A longtime story credits Joseph I. Gilbert[1] of the Associated Press as having had “actually consulted Lincoln’s delivery text briefly after the ceremony.” This, noted Garry Wills in 1992, “makes his version more authoritative for some scholars.” Wills correctly credits the AP text as authoritative, and in terms of cultural significance, no other version had the reach of the AP’s wording. The AP version and its slight variants (usually comma placement and capitalization) are easily identifiable because of the phrase “dedicated here to the refinished work…” rather than the correct “unfinished work.” However, Gilbert’s claim to be the reporter who delivered the AP’s text does not withstand scrutiny. Gilbert did work for the AP at the time of the speech, but he only made his assertion in 1914. In the ensuing fifty-four years, the event’s stature had grown to near-Biblical proportions. Gilbert recalled being so taken with Lincoln’s words that he stopped recording the speech in shorthand. He claimed the President fortuitously allowed him to look at the manuscript copy, and Gilbert insisted that “the press report was made from the copy no transcription from shorthand notes was necessary (Boritt 371). However, the AP version missed the word “poor,” which other reporters caught and was present in the second draft; it also contained the phrase “under God,” which was absent from the draft, and notes five interruptions for applause, followed by sustained applause at the speech’s conclusion. When asked in 1917, Gilbert denied hearing any applause at all. These and other critical elements of the AP text cast serious doubt on Gilbert’s claims to have copied Lincolns manuscript notes.

Gabor Boritt writes that Boston Daily Advertiser reporter Charles Hale’s eyewitness, handwritten version should be preferred since it relied only on what Lincoln said; although one could counter-argue that he may not have captured Lincoln’s words exactly. Both Boritt and Wills agree that while many other reporters’ transcripts are generally inferior, they nevertheless captured the word “poor” that both the AP and Hale missed. Interestingly, when Hale’s paper, the Boston Daily Advertiser, first published the Address on November 20, the paper incorrectly printed “The world will note nor long remember, what we say here, but it can never forbid what they did here,” omitting the word “little” before “note” and changing “forget” to “forbid” —an odd discontinuity for a claim to the authoritative text, though the reporter lamented that the speech had “suffered somewhat at the hands of telegraphers.” The Boston Evening Transcript picked up the morning paper's text—and the error.

Detail from The World, New York, November 20, 1863, with the Associated Press version.

Versions printed on November 20, 1863 are the Address’s first appearance anywhere and are highly desirable, as are other early printings. The Washington Daily Chronicle, also owned by John Forney, published Edward Everett’s speech in its entirety but failed to include Lincoln’s words in their November 20 edition, so the paper published a 16-page pamphlet entitled “The Gettysburg Solemnities” dated November 22. It contained a number of the day’s speeches and was the first time Lincoln’s speech was printed separately. There are only three known copies (a fourth disappeared from a library), the last one on the market having sold at auction and then resold privately for approximately $650,000. The first publication in book form, printed by Baker and Godwin of New York, was entitled An Oration Delivered on The Battlefield of Gettysburg, (November 19, 1863,) at the Consecration of the Cemetery Prepared for the Interment of the Remains of Those Who Fell in the Battles of July 1st, 2d, and 3d, 1863 also appearedwithin the week. Copies have sold privately for over $30,000.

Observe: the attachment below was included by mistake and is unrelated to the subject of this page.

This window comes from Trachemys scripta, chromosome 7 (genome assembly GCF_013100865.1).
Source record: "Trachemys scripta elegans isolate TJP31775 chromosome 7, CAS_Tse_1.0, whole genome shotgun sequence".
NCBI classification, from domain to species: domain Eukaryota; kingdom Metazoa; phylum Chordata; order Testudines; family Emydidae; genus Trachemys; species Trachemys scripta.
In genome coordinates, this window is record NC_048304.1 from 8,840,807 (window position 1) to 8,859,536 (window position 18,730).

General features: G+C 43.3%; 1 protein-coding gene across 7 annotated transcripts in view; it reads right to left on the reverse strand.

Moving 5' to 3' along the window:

Gettysburg Address Manuscripts

Five manuscript versions written in Lincoln’s hand are known. The first draft is known as the Nicolay copy after his secretary John Nicolay. The second draft is known as the Hay copy after John Hay, another of Lincoln’s personal secretaries. Both were written at the time of the Address and both now reside in the Library of Congress. Much ink has been spilled over which one was the actual reading copy. The other three versions were written for charitable purposes later, and more closely approximate the words that Lincoln actually spoke. One, delivered to Edward Everett, was intended as a fundraiser for the New York Metropolitan Fair; it is now at the Abraham Lincoln Presidential Library. George Bancroft requested a copy to be lithographed and sold at the Baltimore Sanitary Fair for charity. Lincoln agreed. But the Bancroft copy, which lacked both a title and signature, and ran into the margins; it is now in the collection of Cornell University. Proving impractical to reproduce, Lincoln penned a second copy with both title and signature. This, known as the Bliss copy, after Bancroft’s stepson, is at the White House. It is now considered the definitive text of the Address.

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Sources

Roy Basler, ed., The Collected Works of Abraham Lincoln, Vol. VII (New Brunswick, NJ: Rutgers, 1953).

Don E. Fehrenbacher, ed., Abraham Lincoln: Speeches and Writings, 1859-1865 (New York: Library of America, 1989).

Garry Wills, Lincoln at Gettysburg: The Words that Remade America (New York: Simon and Schuster, 1992).

Gabor Boritt, The Gettysburg Gospel: The Lincoln Speech that Nobody Knows (New York: Simon and Schuster, 2006).

Kent Gramm, “A More Perfect Tribute.” http://www.historycooperative.org/journals/jala/25.2/gramm.html#REF1



[1] Early on, Gilbert was misidentified as Joseph L. Gilbert. (Boritt 371).